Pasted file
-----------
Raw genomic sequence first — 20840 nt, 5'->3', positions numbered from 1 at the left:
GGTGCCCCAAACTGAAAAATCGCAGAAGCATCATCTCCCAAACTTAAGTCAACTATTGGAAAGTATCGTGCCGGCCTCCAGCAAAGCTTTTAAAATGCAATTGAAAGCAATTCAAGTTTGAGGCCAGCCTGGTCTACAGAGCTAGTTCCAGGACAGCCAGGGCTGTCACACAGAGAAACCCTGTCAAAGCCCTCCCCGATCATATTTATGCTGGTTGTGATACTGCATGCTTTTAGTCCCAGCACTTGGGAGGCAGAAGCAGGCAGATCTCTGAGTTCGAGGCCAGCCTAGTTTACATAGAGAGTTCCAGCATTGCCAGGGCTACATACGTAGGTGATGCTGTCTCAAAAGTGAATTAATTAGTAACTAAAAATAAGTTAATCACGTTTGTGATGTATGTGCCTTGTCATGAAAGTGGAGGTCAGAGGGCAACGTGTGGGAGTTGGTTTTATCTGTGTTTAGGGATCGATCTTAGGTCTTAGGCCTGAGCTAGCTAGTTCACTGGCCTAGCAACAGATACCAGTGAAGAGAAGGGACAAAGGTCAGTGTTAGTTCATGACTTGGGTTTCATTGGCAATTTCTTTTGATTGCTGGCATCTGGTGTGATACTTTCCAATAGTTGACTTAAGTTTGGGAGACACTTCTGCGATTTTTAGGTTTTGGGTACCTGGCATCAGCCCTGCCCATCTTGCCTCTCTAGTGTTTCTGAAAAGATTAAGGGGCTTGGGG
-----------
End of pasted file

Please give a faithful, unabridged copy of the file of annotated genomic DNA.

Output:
Raw genomic sequence first — 20840 nt, 5'->3', positions numbered from 1 at the left:
GGTGCCCCAAACTGAAAAATCGCAGAAGCATCATCTCCCAAACTTAAGTCAACTATTGGAAAGTATCGTGCCGGCCTCCAGCAAAGCTTTTAAAATGCAATTGAAAGCAATTCAAGTTTGAGGCCAGCCTGGTCTACAGAGCTAGTTCCAGGACAGCCAGGGCTGTCACACAGAGAAACCCTGTCAAAGCCCTCCCCGATCATATTTATGCTGGTTGTGATACTGCATGCTTTTAGTCCCAGCACTTGGGAGGCAGAAGCAGGCAGATCTCTGAGTTCGAGGCCAGCCTAGTTTACATAGAGAGTTCCAGCATTGCCAGGGCTACATACGTAGGTGATGCTGTCTCAAAAGTGAATTAATTAGTAACTAAAAATAAGTTAATCACGTTTGTGATGTATGTGCCTTGTCATGAAAGTGGAGGTCAGAGGGCAACGTGTGGGAGTTGGTTTTATCTGTGTTTAGGGATCGATCTTAGGTCTTAGGCCTGAGCTAGCTAGTTCACTGGCCTAGCAACAGATACCAGTGAAGAGAAGGGACAAAGGTCAGTGTTAGTTCATGACTTGGGTTTCATTGGCAATTTCTTTTGATTGCTGGCATCTGGTGTGATACTTTCCAATAGTTGACTTAAGTTTGGGAGACACTTCTGCGATTTTTAGGTTTTGGGTACCTGGCATCAGCCCTGCCCATCTTGCCTCTCTAGTGTTTCTGAAAAGATTAAGGGGCTTGGGG